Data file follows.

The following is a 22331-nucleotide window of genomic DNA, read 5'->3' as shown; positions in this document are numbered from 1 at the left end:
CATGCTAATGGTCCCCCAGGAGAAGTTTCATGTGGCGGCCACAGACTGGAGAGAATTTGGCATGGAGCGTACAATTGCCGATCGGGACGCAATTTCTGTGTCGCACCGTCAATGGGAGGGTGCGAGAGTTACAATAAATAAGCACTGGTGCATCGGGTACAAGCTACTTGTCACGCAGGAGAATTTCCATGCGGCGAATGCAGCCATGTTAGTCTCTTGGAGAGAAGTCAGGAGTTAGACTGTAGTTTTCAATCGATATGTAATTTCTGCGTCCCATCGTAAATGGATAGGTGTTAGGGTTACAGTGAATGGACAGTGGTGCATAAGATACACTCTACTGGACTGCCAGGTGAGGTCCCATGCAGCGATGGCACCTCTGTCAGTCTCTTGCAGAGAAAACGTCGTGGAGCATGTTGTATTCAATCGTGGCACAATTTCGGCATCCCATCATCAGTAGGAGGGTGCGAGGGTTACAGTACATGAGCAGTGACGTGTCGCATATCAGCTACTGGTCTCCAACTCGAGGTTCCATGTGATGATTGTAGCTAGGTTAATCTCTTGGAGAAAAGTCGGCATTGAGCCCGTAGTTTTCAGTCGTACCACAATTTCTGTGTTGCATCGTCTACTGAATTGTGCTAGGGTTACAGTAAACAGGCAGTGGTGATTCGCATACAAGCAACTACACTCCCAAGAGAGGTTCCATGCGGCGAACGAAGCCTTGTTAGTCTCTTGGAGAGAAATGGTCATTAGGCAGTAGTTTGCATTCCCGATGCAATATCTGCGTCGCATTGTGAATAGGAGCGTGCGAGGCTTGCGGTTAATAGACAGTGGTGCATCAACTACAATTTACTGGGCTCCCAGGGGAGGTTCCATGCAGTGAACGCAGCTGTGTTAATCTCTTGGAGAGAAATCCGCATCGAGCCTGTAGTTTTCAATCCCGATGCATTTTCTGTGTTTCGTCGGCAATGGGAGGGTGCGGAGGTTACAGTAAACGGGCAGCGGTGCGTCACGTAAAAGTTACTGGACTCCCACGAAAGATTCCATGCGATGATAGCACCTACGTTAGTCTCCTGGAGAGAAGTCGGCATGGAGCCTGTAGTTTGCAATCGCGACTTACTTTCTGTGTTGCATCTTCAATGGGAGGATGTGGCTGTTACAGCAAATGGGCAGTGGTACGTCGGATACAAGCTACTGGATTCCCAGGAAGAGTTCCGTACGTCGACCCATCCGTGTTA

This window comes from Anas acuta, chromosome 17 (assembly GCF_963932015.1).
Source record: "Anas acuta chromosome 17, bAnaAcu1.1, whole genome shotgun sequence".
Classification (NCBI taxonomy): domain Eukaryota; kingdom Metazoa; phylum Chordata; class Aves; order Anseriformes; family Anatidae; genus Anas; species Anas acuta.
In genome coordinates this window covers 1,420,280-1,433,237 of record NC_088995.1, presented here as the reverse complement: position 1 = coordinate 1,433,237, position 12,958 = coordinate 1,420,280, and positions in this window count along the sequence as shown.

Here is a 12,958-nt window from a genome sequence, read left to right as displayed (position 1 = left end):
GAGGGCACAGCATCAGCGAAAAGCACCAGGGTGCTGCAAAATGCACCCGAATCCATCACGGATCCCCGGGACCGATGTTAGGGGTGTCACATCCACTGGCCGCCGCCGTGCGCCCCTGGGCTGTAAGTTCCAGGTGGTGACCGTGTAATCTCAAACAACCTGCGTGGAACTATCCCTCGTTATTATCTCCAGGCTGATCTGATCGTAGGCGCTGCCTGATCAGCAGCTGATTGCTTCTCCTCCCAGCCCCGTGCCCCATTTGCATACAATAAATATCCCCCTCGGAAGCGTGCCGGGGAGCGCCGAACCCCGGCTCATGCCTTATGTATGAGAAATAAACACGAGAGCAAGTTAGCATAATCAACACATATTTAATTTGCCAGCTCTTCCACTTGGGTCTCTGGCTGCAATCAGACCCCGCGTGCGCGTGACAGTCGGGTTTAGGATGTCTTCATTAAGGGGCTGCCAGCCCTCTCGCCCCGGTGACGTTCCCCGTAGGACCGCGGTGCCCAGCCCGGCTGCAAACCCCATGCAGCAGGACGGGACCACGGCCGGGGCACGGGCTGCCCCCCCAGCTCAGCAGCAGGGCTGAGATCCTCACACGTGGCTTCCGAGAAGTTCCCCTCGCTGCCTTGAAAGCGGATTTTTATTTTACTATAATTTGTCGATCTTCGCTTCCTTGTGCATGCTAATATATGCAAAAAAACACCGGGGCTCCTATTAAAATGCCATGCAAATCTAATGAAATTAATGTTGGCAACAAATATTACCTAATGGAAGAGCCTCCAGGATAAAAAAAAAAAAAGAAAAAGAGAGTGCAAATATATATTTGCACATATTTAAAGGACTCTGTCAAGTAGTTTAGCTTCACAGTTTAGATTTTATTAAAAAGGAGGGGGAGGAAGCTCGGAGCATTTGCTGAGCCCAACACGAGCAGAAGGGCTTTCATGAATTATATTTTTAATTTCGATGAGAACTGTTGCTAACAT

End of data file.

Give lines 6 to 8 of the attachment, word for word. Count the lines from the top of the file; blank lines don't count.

In genome coordinates this window covers 1,420,280-1,433,237 of record NC_088995.1, presented here as the reverse complement: position 1 = coordinate 1,433,237, position 12,958 = coordinate 1,420,280, and positions in this window count along the sequence as shown.

Here is a 12,958-nt window from a genome sequence, read left to right as displayed (position 1 = left end):
GAGGGCACAGCATCAGCGAAAAGCACCAGGGTGCTGCAAAATGCACCCGAATCCATCACGGATCCCCGGGACCGATGTTAGGGGTGTCACATCCACTGGCCGCCGCCGTGCGCCCCTGGGCTGTAAGTTCCAGGTGGTGACCGTGTAATCTCAAACAACCTGCGTGGAACTATCCCTCGTTATTATCTCCAGGCTGATCTGATCGTAGGCGCTGCCTGATCAGCAGCTGATTGCTTCTCCTCCCAGCCCCGTGCCCCATTTGCATACAATAAATATCCCCCTCGGAAGCGTGCCGGGGAGCGCCGAACCCCGGCTCATGCCTTATGTATGAGAAATAAACACGAGAGCAAGTTAGCATAATCAACACATATTTAATTTGCCAGCTCTTCCACTTGGGTCTCTGGCTGCAATCAGACCCCGCGTGCGCGTGACAGTCGGGTTTAGGATGTCTTCATTAAGGGGCTGCCAGCCCTCTCGCCCCGGTGACGTTCCCCGTAGGACCGCGGTGCCCAGCCCGGCTGCAAACCCCATGCAGCAGGACGGGACCACGGCCGGGGCACGGGCTGCCCCCCCAGCTCAGCAGCAGGGCTGAGATCCTCACACGTGGCTTCCGAGAAGTTCCCCTCGCTGCCTTGAAAGCGGATTTTTATTTTACTATAATTTGTCGATCTTCGCTTCCTTGTGCATGCTAATATATGCAAAAAAACACCGGGGCTCCTATTAAAATGCCATGCAAATCTAATGAAATTAATGTTGGCAACAAATATTACCTAATGGAAGAGCCTCCAGGATAAAAAAAAAAAAAGAAAAAGAGAGTGCAAATATATATTTGCACATATTTAAAGGACTCTGTCAAGTAGTTTAGCTTCACAGTTTAGATTTTATTAAAAAGGAGGGGGAGGAAGCTCGGAGCATTTGCTGAGCCCAACACGAGCAGAAGGGCTTTCATGAATTATATTTTTAATTTCGATGAGAACTGTTGCTAACAT